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Thursday, August 2, 2012

Book Review-Wreckers

Bathurst, Bella. 2005. The Wreckers: A Story of Killing Seas and Plundered Shipwrecks, From the Eighteenth Century to the Present Day. Houghton Mifflin Company, New York.

This book is 307 pages long with a centerpiece collection of photos. It is best read by those with an interest in sailing and maritime activity or for those interested and familiar with British history.

By far, the best aspect of this book is the author's discussion about the ethics involved with wrecking. She delves into the points of view of the wreckers, the vessel's crew, and the government officials. Each has a reason and an understanding of what goods from the ocean means. Each relates to a wreck in a different and unique way. The author captures this perfectly and manages to point out the less savory aspects of wrecking without either demonizing or heroizing the participants.

I did find the order of geographic regions confusing. It does not move around the compass rose clockwise or counter clockwise from North. It does not seem to be ordered based on severity of shipwrecks or infamy of the wreckers.

In addition, the general map that illustrates all of England could be clarified, with larger lettering or bold formatting for the specific regions that are covered in the book. And I found myself craving a separate map with a more detailed topography including both terrestrial mapping and submerged bathymetric mapping.

Thursday, July 19, 2012

Maritime Tattoos


Sailors in the military have a long history of tattooing. Certain symbols have been associated with service in different countries. British sailors were tattooed with swallows, which was often a visual representation of 5,000 nautical miles sailed. Swallows are a land bird, but are found throughout the temperate world including Europe, Africa, the Americas and Asia. Swallow tattoos have adorned military sailors in several Western cultures. The nautical star is commonly seen on military servicemen from the U.S. Navy and U.S. Marine Corps, representing the shape of the stars on the U.S. flag and the dual-tone coloring of compass roses on historic nautical charts.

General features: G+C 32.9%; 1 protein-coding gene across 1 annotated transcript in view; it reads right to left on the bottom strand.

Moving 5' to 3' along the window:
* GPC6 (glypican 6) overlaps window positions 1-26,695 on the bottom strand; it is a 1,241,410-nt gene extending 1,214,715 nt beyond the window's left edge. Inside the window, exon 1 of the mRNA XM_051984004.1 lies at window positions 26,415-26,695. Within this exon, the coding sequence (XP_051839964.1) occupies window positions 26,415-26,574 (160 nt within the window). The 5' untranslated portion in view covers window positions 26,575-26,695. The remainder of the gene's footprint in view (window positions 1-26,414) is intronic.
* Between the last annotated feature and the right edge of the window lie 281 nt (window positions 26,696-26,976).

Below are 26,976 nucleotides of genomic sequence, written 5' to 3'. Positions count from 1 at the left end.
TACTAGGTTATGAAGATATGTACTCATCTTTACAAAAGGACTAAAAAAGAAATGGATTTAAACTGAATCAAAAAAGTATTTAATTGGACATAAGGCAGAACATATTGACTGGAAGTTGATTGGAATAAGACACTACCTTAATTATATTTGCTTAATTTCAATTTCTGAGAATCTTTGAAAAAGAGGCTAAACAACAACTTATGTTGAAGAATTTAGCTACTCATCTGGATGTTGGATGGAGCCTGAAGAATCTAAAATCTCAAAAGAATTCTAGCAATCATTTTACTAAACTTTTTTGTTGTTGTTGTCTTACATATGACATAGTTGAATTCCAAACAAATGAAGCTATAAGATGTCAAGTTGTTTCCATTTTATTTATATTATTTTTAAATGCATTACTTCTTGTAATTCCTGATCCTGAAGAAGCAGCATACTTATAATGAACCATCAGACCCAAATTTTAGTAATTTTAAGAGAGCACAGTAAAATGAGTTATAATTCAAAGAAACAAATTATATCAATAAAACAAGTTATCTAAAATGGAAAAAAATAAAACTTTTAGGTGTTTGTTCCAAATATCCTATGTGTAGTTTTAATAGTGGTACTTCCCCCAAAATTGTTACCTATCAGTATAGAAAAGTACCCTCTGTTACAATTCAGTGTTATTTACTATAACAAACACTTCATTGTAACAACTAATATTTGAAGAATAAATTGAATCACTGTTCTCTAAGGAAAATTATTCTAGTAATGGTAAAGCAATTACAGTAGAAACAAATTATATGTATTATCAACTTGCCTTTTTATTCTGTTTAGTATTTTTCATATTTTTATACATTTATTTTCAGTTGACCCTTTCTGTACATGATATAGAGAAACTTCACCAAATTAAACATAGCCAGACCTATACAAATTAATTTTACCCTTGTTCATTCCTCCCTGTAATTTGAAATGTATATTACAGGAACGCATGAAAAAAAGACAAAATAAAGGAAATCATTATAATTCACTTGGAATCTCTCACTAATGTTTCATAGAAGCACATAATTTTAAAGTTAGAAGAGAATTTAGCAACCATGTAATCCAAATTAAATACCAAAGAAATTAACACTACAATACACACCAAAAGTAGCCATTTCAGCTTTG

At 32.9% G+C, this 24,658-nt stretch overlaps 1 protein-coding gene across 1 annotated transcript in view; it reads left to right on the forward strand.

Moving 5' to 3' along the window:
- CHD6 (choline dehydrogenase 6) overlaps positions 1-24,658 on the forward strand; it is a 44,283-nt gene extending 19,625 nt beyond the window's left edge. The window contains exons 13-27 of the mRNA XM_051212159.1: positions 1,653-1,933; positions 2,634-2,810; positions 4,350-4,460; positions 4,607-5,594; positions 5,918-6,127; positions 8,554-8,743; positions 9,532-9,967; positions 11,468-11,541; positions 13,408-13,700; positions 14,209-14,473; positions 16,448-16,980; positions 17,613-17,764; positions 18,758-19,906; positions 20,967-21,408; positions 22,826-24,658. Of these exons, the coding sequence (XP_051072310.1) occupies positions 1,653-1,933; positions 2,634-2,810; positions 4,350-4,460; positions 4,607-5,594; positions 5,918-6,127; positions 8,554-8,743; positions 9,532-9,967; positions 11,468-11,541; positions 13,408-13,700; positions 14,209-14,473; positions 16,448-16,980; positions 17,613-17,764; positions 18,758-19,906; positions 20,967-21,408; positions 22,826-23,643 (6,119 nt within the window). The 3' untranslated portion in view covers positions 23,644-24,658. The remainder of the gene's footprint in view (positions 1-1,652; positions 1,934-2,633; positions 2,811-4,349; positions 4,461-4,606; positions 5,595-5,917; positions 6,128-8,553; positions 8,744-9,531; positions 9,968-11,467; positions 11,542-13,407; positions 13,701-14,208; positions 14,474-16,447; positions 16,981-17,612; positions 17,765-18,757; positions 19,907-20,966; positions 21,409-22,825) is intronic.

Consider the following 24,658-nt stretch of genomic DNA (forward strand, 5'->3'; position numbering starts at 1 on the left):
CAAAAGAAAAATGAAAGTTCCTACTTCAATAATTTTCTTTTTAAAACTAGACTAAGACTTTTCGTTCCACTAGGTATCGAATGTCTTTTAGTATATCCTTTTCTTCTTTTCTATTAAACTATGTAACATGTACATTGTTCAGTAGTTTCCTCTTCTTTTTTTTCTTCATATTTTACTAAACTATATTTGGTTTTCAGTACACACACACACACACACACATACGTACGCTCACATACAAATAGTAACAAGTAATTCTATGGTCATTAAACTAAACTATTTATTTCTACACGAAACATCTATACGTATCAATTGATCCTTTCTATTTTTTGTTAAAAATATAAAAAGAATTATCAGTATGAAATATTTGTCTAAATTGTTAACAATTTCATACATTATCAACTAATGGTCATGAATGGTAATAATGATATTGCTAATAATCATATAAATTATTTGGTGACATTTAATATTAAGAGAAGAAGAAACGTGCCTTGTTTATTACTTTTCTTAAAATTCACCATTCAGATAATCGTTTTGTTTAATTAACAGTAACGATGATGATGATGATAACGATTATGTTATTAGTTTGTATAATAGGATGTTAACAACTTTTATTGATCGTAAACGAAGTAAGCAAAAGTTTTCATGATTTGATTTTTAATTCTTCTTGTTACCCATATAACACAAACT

General Watercraft-

In addition to the battleship pictured above, some sailors' vessels were represented through tattoo. This seemed to occur more frequently in the twentieth and twenty-first centuries, which is understandable considering sailors from earlier centuries did not serve continuously aboard a single vessel. Another recent trend has been historic vessel tattoos, such as the tattoo of the historic warship Vasa shown below.

Monsters and Sea Creatures-

Sea monsters and creatures from the deep have always fascinated people. There has always been a subtle but pervasive fear of the ocean, which is in part due to it being a different and in many ways a dangerous element. A monster puts a face to that fear. Tattoos of sea monsters and sea creatures look "tough" and usually indicate a love of the ocean. Octopi and sharks are fairly common tattoos. As tattooing becomes more popular and people search for unique designs and patterns, expect to see more historic representations of sea monsters and sea creatures (real and unreal) in the future.


Similar to the use of historic representations of sea creatures, some people are getting inked with tribal representations of sea animals and fish that were not typically depicted in tattoos, but rather on houses or objects. Traditional tribal tattoos are also becoming more common, both among members of a tribe or group and among non-members.

These tribal tattoos often represented coming of age, such as the v-shape for women in Papua New Guinea, of the elaborate face tattoos of Maori, indicating lineage and status. The whorls frequently found in Polynesian tattoos carry multiple meanings. The shape is similar to Polynesian fish hooks and the meaning is frequently ascribed as the coming together and divergence of people. Similar to the settlement pattern of these islands themselves, people carried by wave and wind to islands throughout the Pacific.